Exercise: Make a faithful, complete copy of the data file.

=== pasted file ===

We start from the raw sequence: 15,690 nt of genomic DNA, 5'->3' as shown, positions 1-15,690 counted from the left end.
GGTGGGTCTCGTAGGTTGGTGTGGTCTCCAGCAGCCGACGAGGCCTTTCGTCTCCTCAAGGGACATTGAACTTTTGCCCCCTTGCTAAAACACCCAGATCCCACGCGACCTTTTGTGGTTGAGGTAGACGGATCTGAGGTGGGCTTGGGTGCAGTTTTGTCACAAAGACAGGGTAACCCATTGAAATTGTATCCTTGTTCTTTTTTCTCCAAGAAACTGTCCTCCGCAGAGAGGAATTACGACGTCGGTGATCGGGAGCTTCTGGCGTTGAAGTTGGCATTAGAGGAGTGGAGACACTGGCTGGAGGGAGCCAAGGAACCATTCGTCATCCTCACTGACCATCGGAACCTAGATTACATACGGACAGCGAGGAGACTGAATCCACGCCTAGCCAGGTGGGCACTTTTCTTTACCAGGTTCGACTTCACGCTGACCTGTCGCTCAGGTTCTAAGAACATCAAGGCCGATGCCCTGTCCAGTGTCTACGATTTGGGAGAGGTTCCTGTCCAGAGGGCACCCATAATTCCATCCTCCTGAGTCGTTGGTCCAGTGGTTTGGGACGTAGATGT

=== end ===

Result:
We start from the raw sequence: 15,690 nt of genomic DNA, 5'->3' as shown, positions 1-15,690 counted from the left end.
GGTGGGTCTCGTAGGTTGGTGTGGTCTCCAGCAGCCGACGAGGCCTTTCGTCTCCTCAAGGGACATTGAACTTTTGCCCCCTTGCTAAAACACCCAGATCCCACGCGACCTTTTGTGGTTGAGGTAGACGGATCTGAGGTGGGCTTGGGTGCAGTTTTGTCACAAAGACAGGGTAACCCATTGAAATTGTATCCTTGTTCTTTTTTCTCCAAGAAACTGTCCTCCGCAGAGAGGAATTACGACGTCGGTGATCGGGAGCTTCTGGCGTTGAAGTTGGCATTAGAGGAGTGGAGACACTGGCTGGAGGGAGCCAAGGAACCATTCGTCATCCTCACTGACCATCGGAACCTAGATTACATACGGACAGCGAGGAGACTGAATCCACGCCTAGCCAGGTGGGCACTTTTCTTTACCAGGTTCGACTTCACGCTGACCTGTCGCTCAGGTTCTAAGAACATCAAGGCCGATGCCCTGTCCAGTGTCTACGATTTGGGAGAGGTTCCTGTCCAGAGGGCACCCATAATTCCATCCTCCTGAGTCGTTGGTCCAGTGGTTTGGGACGTAGATGT